Although the young Immaculate Conception and St. Brendan students did not know it, they were working in unison with thousands of other volunteers throughout California the weekend of May 4-6.The colorful T-shirts they wore said it all: “Big Sunday Pitch In,” “Big Sunday Give Back,” “Big Sunday Help Out.”

As described by its leaders, Big Sunday is a “grassroots community building movement” where more than 500 nonprofits engage their volunteers in a communal effort to serve the most needy.

“The idea is that everyone helps somebody else in some way,” David Levinson, Big Sunday’s founder, told The Tidings.

In 1999 the member of the Temple Israel of Hollywood started reaching out to the larger community as part of the “Mitzvah Day,” which he was asked to run for his community, but it was not until 2001 that a phone conversation inspired him to take the outreach to another level.

He phoned Covenant House, a shelter for homeless youth operated by the Religious Sisters of Charity in Hollywood, asking a case manager how Big Sunday could help. He was awestruck when he heard the answer.

“We don’t need help,” she said. “We would like to help others.”

That same year the homeless youth organized a car wash to raise funds for other less fortunate people. “That was a big turning point,” Levinson said.

Such response inspired him to knock on more doors to get them involved in the annual weekend activity that has in turn inspired others to volunteer on a weekly basis.

Levinson said Big Sunday has no “religious or political agenda.” It is for “everybody to get involved,” regardless of their beliefs.

“It has been a warm experience,” said John Mckenna, director of marketing and development at Immaculate Conception School in the Pico Union area, of his experience with Big Sunday for the last four years.

Activities at the school this year included a May 5 painting of walls and weeding out the patio, plus a May 6 visit by 50-plus students to the Los Angeles Museum of Art, sponsored by Paramount Pictures.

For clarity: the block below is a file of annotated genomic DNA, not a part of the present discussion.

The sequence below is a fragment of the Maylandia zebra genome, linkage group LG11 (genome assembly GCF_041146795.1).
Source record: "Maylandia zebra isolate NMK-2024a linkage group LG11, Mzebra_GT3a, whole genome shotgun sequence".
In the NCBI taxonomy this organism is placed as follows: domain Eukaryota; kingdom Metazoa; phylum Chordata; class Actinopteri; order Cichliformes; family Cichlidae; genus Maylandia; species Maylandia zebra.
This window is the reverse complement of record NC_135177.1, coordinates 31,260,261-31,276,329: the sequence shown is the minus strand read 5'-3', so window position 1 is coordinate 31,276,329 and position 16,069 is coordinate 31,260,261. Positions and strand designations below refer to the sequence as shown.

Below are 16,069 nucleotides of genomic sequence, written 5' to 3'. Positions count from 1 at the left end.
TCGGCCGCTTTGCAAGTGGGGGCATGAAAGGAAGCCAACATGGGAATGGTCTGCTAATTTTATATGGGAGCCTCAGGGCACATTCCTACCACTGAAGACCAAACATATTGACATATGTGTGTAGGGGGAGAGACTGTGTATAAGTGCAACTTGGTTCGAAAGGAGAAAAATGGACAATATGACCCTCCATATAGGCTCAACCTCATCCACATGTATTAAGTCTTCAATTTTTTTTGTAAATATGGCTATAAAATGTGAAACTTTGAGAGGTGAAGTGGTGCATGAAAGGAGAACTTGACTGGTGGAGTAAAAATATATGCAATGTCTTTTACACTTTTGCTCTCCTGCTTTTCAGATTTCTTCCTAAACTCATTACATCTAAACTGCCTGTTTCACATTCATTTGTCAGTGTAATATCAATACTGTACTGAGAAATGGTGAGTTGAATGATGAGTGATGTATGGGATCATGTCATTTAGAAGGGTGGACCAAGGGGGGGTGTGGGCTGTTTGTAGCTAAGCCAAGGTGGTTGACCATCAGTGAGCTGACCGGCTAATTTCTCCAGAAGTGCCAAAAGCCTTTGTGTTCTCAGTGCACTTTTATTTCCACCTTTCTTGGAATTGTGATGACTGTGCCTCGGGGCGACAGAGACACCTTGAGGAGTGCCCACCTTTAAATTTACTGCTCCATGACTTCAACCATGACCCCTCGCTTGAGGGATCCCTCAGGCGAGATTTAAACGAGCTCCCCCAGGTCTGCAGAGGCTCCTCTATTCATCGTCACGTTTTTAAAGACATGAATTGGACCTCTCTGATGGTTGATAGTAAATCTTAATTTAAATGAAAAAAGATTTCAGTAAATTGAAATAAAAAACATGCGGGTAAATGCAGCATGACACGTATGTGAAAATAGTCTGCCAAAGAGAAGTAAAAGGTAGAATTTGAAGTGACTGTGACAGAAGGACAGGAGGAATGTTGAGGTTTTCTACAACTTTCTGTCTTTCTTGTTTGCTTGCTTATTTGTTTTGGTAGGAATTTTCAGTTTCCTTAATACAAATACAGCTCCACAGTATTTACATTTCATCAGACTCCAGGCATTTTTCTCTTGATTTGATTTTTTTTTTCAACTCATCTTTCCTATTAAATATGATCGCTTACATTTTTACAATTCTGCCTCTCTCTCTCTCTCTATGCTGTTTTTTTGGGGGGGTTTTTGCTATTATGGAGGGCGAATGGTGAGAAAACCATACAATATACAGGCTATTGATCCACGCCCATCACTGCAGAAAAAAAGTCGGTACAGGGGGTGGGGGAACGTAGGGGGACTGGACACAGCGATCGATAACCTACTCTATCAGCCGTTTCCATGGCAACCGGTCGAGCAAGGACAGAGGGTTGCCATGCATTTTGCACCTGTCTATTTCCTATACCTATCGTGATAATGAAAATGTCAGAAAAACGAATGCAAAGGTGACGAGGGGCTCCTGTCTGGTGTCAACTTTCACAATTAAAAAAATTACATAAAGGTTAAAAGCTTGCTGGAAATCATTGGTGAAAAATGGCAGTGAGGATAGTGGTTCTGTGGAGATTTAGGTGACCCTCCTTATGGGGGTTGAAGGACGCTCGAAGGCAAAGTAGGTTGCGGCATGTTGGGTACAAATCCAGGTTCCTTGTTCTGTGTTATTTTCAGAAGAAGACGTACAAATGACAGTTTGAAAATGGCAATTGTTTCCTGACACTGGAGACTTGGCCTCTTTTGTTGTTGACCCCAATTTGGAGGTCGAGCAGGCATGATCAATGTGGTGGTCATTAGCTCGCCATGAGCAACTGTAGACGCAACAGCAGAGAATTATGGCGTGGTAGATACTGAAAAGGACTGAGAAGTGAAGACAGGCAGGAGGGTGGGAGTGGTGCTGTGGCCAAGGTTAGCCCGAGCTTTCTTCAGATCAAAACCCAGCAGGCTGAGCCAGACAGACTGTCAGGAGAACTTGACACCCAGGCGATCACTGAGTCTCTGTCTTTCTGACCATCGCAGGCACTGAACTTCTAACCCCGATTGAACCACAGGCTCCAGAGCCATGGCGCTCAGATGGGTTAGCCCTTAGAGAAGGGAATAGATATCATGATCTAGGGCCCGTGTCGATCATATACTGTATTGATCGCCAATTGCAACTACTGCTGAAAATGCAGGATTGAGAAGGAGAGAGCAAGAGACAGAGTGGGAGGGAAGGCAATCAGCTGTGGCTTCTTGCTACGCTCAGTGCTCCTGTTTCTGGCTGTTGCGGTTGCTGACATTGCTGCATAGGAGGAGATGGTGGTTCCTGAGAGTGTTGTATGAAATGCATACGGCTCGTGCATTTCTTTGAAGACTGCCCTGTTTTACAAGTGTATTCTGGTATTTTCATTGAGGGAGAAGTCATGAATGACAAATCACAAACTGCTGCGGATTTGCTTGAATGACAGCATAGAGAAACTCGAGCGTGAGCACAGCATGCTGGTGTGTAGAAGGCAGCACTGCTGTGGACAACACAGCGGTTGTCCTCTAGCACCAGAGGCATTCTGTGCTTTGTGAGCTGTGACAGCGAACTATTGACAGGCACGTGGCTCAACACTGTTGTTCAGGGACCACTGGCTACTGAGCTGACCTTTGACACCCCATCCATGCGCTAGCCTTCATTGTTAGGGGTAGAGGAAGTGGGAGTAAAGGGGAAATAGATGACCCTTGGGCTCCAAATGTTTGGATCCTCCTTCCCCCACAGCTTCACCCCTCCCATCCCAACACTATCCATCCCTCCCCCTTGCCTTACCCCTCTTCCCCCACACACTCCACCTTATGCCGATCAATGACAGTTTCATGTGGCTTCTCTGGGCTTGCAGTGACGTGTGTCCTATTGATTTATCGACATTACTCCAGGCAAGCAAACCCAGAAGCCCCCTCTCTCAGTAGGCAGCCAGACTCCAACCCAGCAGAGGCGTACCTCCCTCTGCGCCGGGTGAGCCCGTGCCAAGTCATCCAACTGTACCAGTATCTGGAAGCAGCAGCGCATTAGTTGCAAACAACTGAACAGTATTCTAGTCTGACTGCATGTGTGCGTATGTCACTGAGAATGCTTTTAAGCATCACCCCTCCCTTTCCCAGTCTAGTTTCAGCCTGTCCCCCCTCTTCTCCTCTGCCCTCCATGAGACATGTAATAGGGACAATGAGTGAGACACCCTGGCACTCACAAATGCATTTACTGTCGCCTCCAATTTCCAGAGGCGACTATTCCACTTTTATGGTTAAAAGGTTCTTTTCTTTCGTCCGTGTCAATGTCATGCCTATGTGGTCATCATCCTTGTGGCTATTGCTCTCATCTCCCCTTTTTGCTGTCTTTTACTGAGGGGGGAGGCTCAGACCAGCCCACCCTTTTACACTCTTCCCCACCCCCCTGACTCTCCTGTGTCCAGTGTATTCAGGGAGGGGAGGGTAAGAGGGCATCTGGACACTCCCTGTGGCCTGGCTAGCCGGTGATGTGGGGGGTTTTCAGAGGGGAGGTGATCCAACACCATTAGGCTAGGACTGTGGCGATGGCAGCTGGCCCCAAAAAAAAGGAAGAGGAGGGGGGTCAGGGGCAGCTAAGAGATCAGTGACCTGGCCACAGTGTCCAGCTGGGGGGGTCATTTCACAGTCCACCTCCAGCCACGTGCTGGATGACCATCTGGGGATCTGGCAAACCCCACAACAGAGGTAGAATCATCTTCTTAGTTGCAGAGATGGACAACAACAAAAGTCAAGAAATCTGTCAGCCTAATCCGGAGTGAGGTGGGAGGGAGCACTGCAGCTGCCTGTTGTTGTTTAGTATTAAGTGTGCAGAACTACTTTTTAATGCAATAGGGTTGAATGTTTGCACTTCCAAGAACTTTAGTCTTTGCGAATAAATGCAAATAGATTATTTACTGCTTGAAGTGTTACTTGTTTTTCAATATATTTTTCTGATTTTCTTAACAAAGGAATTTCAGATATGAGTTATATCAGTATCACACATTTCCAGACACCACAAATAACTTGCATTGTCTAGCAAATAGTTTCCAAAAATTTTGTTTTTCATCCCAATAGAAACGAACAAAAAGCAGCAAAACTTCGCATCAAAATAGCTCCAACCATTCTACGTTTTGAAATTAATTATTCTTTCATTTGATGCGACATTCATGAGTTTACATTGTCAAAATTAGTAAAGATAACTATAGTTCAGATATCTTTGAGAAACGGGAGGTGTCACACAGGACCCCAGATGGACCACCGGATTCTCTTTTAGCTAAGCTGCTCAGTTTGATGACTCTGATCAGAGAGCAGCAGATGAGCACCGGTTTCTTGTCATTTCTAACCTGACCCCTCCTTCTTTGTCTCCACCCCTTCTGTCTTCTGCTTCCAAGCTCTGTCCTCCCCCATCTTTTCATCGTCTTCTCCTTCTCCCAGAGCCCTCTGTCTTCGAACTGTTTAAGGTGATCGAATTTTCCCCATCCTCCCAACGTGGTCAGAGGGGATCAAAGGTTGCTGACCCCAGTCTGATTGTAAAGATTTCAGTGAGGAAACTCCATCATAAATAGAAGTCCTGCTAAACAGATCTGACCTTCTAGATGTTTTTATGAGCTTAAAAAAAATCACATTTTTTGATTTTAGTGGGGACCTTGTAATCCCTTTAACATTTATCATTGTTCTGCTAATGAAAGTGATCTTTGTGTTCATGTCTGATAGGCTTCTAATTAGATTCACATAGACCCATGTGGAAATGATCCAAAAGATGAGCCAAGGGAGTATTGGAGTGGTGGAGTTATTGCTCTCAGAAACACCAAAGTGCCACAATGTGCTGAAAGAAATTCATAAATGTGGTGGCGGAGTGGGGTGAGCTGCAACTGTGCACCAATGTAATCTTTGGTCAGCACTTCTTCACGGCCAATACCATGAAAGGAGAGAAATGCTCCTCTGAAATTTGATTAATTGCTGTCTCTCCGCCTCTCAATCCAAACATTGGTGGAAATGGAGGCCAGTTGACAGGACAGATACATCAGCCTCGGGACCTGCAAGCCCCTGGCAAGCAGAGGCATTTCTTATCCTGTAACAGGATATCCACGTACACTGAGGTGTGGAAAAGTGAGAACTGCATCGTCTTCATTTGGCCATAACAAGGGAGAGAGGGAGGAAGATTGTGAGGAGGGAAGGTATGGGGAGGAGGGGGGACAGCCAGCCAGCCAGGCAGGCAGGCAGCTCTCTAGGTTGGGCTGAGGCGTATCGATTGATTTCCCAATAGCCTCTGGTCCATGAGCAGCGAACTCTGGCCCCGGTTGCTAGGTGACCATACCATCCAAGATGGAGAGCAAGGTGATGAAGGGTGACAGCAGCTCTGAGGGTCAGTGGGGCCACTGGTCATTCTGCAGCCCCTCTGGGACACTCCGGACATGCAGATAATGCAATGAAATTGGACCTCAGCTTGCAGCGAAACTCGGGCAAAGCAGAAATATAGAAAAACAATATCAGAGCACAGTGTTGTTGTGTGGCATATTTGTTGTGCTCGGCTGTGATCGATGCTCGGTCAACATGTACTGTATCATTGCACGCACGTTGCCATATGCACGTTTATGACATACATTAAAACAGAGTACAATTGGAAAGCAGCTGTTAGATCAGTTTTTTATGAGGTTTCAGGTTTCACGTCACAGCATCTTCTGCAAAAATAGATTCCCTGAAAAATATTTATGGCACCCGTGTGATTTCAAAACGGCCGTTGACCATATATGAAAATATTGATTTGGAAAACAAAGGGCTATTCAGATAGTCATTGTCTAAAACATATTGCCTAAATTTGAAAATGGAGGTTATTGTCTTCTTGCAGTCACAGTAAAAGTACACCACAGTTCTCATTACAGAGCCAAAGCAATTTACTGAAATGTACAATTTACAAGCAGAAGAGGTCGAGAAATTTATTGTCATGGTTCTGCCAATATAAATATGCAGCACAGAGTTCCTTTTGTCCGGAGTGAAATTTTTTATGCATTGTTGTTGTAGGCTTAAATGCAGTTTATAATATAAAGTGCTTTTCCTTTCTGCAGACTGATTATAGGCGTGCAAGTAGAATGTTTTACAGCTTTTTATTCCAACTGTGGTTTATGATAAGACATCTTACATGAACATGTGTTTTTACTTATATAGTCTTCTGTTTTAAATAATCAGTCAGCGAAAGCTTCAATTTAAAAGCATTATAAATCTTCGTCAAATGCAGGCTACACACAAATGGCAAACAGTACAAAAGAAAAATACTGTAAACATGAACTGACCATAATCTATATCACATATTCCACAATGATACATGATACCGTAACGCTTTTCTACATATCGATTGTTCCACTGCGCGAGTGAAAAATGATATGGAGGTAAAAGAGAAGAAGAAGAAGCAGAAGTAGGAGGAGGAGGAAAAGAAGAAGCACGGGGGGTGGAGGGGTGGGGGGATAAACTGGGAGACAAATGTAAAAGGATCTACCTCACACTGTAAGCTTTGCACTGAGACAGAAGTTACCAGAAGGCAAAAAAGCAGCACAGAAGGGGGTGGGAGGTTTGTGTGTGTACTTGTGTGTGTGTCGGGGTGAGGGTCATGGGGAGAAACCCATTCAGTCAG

Half of the children attending Immaculate Conception are either barely above or below poverty lines, explained McKenna in a Big Sunday video promotion, so the activities “help validate the students’ academic efforts,” he said.

In the same series of promotional videos, Religious Sister of Charity Margaret Farrell, spiritual director at Covenant House, emphasizes the importance of having people of all walks of life and religious beliefs united to help one another. 

A group of St. Brendan students led by Kelly Reilly, fourth grade teacher and mother of two students and two alumni, joined the outreach effort for the first time this year by visiting and accompanying seniors at St. John of God Retirement and Care Center.

Seventh grader Isabella Mendoza, 13, compared the experience with the days she spent with her father when he was hospitalized after being diagnosed with cancer. He passed away three years ago, but with a smile she said she gained from that experience a desire to help sick people or people with disabilities.

“This is what we do: help others in time of need,” said Levinson before hopping on a bus for a one-hour “chill out” tour through West L.A. May 5. He was joined by volunteers and a group of mothers and their children from a shelter for battered women. 

It was a symbolic way of opening the series of outreach activities that Big Sunday coordinated throughout the state.

For more information about Big Sunday visit

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